Forcing myself to rely on the local bus or subway has opened up an interesting window on the world. A city’s public transit system says a lot about the values and character of the people who live there. In Portland, people value stewardship of the environment, and it shows in the city’s intricate network of bike lanes and paths, light rail, streetcars, and buses. Here in Appleton, Wisconsin, the car reigns supreme, and the bus routes are often inconveniently designed, looping out into the outer reaches of the city and then looping back into the central transit center. It often takes me an hour by bus to get to the mall, when it only takes 15 minutes by car. People here also complain that the buses are a menace on the road and unnecessary, disregarding the many disabled and elderly who rely on the bus on a daily basis to get to work or the grocery store.

Chicago and New York’s subway systems are some of the best in the world, a result of the demand from the people living there for an easy, stress-free and low-cost commute around the city. Despite the complaints and grumbles I heard during my 4 months in Chicago, especially about the construction delays on the Red Line, I never heard a single person argue that Chicago should not maintain their public transit system. They value their transit system too much to allow it to disappear.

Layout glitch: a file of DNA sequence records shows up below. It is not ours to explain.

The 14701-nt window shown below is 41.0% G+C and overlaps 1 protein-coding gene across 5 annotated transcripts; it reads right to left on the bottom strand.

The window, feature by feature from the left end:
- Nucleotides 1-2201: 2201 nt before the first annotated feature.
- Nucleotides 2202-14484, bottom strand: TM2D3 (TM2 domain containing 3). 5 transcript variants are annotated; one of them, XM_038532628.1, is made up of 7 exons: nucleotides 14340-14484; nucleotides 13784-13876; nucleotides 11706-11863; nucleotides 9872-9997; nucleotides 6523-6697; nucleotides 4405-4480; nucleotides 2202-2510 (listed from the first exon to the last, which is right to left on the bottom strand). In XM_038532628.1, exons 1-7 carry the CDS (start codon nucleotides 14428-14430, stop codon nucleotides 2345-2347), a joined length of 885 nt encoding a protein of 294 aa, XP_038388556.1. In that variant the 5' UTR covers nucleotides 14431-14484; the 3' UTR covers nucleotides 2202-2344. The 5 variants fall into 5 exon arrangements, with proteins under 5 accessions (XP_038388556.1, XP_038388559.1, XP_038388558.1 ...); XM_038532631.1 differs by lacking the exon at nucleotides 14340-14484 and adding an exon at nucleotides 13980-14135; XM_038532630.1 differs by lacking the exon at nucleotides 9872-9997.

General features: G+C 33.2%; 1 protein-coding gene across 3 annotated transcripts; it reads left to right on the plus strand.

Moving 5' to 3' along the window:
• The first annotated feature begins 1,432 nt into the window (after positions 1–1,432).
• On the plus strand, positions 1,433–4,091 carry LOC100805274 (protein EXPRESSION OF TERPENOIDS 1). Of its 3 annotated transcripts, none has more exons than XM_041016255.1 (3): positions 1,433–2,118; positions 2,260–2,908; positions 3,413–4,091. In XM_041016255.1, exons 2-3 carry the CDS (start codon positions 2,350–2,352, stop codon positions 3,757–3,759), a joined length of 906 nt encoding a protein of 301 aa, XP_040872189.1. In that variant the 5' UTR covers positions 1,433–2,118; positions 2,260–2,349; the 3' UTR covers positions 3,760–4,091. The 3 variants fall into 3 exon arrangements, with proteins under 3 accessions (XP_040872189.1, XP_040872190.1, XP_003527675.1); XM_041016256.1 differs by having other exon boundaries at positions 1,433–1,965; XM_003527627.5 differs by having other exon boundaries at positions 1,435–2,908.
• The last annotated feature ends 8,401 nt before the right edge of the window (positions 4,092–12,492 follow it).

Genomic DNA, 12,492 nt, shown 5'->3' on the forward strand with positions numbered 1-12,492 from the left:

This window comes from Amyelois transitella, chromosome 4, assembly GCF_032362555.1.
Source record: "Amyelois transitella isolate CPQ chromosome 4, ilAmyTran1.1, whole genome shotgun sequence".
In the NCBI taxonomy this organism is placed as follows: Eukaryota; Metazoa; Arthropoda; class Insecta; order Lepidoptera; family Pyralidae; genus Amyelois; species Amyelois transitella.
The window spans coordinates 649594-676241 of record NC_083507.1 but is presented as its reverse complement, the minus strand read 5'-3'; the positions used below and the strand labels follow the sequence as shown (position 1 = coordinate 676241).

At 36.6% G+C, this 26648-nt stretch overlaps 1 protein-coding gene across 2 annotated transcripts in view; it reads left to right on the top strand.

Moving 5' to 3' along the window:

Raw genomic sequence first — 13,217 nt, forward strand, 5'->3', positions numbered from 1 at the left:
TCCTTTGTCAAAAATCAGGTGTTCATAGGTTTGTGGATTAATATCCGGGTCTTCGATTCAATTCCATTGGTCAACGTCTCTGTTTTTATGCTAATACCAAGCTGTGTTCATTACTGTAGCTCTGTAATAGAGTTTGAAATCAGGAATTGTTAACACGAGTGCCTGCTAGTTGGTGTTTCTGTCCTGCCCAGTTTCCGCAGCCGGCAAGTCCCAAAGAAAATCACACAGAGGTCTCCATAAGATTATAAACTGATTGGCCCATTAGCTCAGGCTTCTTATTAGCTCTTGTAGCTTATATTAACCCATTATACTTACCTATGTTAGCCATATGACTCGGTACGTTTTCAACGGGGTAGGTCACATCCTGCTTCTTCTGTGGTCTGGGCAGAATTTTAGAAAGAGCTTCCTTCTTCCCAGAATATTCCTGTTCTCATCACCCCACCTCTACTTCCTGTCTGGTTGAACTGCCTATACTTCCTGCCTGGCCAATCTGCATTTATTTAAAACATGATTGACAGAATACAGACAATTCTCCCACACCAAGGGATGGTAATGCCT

When you’re visiting a new city, try out the local transit system. Watch the local neighborhoods morph as you speed by, and pay attention to who rides the bus. In Portland, it’s an egalitarian mix of the homeless (in Fareless Square), business people, students, people with bikes, and the elderly. I’ve gotten into fascinating conversations with homeless Vietnam veterans on the books they’re reading while riding the MAX into town.

While I’m in Eastern Europe, I plan to rely extensively on the public transit system. I look forward to being the majority for once, free from defending my choice to live license-free. And I’m excited for a glimpse into the heartbeat of each city and country.


About chronictraveler